Author's Note: I am not an expert in Tolkien though I have read the trilogy and The Hobbit. I am a huge fan of the movies. Hopefully I will be able to use the knowledge I have to create an interesting blend for this fanfic. I hope you enjoy my story. Thanks for reading!
Legolas looked grimly at what he would call home for the next few years. It was beautiful, no doubt, but he would miss the thick, overgrown trees of Mirkwood. Rivendell was beautiful place located in a valley, but it was little too open for him. No matter, he would make this home because there was no way he was going to stay in Mirkwood after what had happened. He would take openness over the excruciating pangs of pain every time he saw Virania. She was the sole reason why he was here. Well, no, his father suggested that he stay in Rivendell for a change of scenery and teach Elrond's new charge archery. According to his father, this proposal just so happened to coincide with Legolas' heart shattering in Virania's hands. But Legolas knew that his father was worried about losing his son to the darkness and bitterness in his son's heart.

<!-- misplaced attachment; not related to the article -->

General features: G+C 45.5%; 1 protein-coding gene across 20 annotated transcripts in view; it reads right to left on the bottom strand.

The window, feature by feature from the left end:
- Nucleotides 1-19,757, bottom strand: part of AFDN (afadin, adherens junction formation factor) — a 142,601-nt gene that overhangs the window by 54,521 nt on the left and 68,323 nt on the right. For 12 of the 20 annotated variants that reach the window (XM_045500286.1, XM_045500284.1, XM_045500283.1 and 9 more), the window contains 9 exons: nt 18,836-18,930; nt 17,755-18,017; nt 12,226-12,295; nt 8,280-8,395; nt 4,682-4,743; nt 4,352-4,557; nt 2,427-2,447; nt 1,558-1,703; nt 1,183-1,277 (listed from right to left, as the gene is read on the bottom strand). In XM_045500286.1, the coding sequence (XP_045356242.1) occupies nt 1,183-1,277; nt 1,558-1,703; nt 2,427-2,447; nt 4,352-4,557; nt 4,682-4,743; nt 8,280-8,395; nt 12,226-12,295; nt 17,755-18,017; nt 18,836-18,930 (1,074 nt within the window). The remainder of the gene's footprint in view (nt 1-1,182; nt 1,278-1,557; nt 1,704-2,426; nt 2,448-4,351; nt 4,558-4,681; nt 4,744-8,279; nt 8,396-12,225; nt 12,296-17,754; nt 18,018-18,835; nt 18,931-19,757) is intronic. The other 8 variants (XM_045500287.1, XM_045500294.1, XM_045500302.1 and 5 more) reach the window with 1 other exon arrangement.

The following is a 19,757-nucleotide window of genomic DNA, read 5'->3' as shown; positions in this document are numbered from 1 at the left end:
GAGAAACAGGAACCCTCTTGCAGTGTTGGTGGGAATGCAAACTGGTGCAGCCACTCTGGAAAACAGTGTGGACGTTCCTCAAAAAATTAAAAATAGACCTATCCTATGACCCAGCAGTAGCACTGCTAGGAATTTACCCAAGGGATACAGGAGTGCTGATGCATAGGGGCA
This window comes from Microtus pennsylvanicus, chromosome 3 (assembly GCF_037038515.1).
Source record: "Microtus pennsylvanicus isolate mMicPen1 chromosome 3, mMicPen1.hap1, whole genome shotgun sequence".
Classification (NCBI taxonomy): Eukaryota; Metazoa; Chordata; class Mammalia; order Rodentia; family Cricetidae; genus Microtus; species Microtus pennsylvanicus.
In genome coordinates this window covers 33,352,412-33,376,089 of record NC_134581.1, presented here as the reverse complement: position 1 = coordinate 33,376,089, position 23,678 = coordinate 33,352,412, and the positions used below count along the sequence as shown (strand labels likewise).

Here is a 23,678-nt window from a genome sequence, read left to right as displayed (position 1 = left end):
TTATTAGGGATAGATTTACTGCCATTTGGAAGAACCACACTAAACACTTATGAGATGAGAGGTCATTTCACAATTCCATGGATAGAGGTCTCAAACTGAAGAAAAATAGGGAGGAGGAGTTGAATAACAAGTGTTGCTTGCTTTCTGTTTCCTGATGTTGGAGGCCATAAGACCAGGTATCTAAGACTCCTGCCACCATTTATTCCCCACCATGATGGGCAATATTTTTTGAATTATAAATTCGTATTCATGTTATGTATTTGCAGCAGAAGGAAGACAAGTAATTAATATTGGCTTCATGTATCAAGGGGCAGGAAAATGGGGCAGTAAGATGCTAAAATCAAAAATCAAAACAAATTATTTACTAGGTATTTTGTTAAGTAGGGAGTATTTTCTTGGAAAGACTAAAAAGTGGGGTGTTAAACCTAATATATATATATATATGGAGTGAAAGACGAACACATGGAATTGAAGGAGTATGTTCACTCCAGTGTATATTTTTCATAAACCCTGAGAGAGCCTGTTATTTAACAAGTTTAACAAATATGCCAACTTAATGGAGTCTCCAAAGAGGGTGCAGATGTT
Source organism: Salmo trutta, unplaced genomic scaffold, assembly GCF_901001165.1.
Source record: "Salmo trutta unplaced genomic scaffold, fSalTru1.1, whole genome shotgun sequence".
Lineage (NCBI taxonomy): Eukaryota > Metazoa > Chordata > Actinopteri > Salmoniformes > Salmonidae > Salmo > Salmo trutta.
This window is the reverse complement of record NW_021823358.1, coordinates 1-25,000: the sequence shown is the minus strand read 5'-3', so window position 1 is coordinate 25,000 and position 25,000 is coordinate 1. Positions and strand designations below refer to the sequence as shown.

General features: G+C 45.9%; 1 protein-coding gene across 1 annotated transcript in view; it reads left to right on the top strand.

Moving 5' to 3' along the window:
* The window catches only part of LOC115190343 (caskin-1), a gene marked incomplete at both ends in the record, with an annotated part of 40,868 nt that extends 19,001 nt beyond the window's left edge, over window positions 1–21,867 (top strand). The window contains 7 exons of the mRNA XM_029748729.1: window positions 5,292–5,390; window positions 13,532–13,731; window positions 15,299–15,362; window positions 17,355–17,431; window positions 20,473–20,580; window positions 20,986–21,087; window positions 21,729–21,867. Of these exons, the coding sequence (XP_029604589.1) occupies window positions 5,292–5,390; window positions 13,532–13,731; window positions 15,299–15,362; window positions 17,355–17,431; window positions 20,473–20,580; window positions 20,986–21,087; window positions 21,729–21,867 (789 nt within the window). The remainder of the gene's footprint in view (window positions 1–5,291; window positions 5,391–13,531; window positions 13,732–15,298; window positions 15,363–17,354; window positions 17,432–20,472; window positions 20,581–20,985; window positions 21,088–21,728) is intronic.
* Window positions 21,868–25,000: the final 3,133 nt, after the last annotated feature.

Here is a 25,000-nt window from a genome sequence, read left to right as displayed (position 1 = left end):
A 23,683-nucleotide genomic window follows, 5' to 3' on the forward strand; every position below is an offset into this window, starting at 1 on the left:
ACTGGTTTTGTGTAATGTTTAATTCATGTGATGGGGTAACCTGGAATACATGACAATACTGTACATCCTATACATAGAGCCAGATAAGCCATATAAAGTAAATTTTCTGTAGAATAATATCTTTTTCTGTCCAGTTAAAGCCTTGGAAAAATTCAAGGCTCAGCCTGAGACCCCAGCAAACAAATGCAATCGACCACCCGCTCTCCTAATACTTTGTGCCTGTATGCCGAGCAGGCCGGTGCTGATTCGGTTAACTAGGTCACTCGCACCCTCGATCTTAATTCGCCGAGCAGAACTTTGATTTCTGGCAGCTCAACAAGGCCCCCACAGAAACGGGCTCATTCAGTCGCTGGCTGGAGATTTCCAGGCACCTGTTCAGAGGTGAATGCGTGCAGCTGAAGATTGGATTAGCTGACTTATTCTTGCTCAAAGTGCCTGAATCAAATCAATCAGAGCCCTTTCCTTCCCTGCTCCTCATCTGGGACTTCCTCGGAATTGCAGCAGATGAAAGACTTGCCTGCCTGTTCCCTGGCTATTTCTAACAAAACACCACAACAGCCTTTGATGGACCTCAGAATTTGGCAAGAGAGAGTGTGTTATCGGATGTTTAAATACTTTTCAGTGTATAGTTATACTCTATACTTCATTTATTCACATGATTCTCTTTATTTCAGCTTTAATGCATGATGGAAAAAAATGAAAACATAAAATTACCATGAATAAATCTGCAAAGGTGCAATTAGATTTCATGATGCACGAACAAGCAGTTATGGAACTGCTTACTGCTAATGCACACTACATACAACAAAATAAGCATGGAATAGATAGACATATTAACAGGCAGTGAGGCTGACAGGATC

Legolas got off his horse, gave the reins to an elf servant to take into the stables and made his way into Lord Elrond's home. He wandered around a bit, staring at the artwork on the walls and statues in all the rooms.
"Legolas, I am glad that you have arrived," Lord Elrond said as he entered the study where Legolas was milling around.
Legolas bowed. "Thank you for your generous invitation, I greatly appreciate it," he said humbly.
"My pleasure," Lord Elrond said.
"Legolas!" a female voice cried out in happiness. Lady Arwen hugged her longtime friend, which he gladly returned. "I'm so glad you are here!"
"It's good to be here and to see you again, Arwen," Legolas replied.
Arwen noticed the dullness in her friend's eyes but said nothing. "Come, let me show you to your room," Arwen said. Legolas followed her through elaborate corridors which he would probably get lost in during his stay.
"Have you met Kari yet?" Arwen asked.
"No, I've just arrived. Who is that?"